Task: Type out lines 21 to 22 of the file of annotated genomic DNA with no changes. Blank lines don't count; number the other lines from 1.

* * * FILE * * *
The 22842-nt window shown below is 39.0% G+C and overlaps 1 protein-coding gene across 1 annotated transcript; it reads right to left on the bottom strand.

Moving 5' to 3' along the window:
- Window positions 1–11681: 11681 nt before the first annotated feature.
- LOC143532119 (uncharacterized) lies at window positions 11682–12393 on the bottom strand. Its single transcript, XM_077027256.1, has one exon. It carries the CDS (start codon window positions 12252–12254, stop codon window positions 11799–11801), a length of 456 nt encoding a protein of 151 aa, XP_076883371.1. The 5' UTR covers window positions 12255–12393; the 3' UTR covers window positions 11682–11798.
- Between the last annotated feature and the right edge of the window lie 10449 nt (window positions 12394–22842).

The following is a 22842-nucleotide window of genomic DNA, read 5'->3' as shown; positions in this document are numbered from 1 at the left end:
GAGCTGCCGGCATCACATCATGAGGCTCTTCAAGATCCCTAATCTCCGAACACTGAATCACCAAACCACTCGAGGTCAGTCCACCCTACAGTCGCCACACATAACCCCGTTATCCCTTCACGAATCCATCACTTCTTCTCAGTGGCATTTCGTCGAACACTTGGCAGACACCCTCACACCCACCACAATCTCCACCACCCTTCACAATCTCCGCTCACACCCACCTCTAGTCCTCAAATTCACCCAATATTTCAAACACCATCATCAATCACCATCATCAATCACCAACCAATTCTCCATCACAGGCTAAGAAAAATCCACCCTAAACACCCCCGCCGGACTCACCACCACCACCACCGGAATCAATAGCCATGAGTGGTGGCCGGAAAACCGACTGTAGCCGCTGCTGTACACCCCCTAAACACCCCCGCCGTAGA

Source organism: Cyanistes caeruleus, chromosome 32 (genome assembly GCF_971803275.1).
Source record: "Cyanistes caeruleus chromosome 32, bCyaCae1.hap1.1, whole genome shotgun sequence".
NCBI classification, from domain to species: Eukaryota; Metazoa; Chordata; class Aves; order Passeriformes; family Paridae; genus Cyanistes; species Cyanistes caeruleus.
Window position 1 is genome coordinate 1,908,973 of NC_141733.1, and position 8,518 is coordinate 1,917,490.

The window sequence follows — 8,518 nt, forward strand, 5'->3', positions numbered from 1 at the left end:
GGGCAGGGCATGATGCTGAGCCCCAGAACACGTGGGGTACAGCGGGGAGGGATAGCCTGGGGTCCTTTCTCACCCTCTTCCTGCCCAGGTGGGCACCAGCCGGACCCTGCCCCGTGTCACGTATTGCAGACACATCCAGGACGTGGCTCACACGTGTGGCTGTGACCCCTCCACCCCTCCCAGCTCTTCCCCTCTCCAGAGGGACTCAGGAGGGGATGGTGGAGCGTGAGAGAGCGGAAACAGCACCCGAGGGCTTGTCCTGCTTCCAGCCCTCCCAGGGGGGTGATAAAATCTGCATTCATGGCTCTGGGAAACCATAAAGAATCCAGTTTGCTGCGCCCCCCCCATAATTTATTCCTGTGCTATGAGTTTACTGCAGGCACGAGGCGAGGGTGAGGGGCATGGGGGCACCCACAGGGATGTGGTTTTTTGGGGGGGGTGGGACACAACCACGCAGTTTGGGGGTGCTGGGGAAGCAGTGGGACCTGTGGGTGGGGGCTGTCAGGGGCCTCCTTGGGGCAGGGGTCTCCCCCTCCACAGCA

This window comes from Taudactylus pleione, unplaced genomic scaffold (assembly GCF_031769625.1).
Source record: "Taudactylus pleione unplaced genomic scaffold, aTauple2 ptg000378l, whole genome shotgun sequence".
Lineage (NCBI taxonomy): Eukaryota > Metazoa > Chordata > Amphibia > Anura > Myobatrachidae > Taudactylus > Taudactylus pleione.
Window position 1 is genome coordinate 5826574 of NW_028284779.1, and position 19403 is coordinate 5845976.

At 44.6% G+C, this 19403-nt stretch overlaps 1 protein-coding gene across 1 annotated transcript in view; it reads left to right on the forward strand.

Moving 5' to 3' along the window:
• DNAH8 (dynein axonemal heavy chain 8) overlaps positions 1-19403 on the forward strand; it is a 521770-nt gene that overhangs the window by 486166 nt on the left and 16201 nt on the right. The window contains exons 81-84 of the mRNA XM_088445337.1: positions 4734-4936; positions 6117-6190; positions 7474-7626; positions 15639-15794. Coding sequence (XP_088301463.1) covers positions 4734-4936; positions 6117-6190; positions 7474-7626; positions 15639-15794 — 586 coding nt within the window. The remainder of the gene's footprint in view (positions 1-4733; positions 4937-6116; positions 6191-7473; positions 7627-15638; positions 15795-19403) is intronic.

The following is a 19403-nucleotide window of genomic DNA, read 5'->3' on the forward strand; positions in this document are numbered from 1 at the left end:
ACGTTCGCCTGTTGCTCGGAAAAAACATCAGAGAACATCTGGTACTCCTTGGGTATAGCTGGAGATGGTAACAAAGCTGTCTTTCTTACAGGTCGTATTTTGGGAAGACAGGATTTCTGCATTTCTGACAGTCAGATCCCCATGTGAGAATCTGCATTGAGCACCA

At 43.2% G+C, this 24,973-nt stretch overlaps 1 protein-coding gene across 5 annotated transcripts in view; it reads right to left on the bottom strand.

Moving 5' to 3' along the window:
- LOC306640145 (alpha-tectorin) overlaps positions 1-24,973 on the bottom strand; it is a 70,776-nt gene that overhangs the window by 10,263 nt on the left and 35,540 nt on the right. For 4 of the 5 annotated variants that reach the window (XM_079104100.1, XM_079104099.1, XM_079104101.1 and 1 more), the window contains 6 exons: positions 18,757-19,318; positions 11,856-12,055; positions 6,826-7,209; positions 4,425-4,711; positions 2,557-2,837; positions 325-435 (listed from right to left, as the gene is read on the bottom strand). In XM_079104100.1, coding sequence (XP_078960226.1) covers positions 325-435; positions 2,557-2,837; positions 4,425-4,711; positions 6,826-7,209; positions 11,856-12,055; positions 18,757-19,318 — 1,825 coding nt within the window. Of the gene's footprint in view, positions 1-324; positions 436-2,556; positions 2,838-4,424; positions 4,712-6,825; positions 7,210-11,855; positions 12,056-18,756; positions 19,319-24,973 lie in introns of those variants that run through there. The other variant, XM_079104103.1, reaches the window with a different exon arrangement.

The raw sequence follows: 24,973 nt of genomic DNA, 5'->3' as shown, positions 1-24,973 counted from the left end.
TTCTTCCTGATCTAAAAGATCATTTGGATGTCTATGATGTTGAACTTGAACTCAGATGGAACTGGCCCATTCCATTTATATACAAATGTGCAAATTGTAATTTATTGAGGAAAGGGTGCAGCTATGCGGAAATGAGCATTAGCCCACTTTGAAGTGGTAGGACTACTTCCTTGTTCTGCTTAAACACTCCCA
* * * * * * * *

The following is a 19403-nucleotide window of genomic DNA, read 5'->3' on the forward strand; positions in this document are numbered from 1 at the left end:
ACGTTCGCCTGTTGCTCGGAAAAAACATCAGAGAACATCTGGTACTCCTTGGGTATAGCTGGAGATGGTAACAAAGCTGTCTTTCTTACAGGTCGTATTTTGGGAAGACAGGATTTCTGCATTTCTGACAGTCAGATCCCCATGTGAGAATCTGCATTGAGCACCA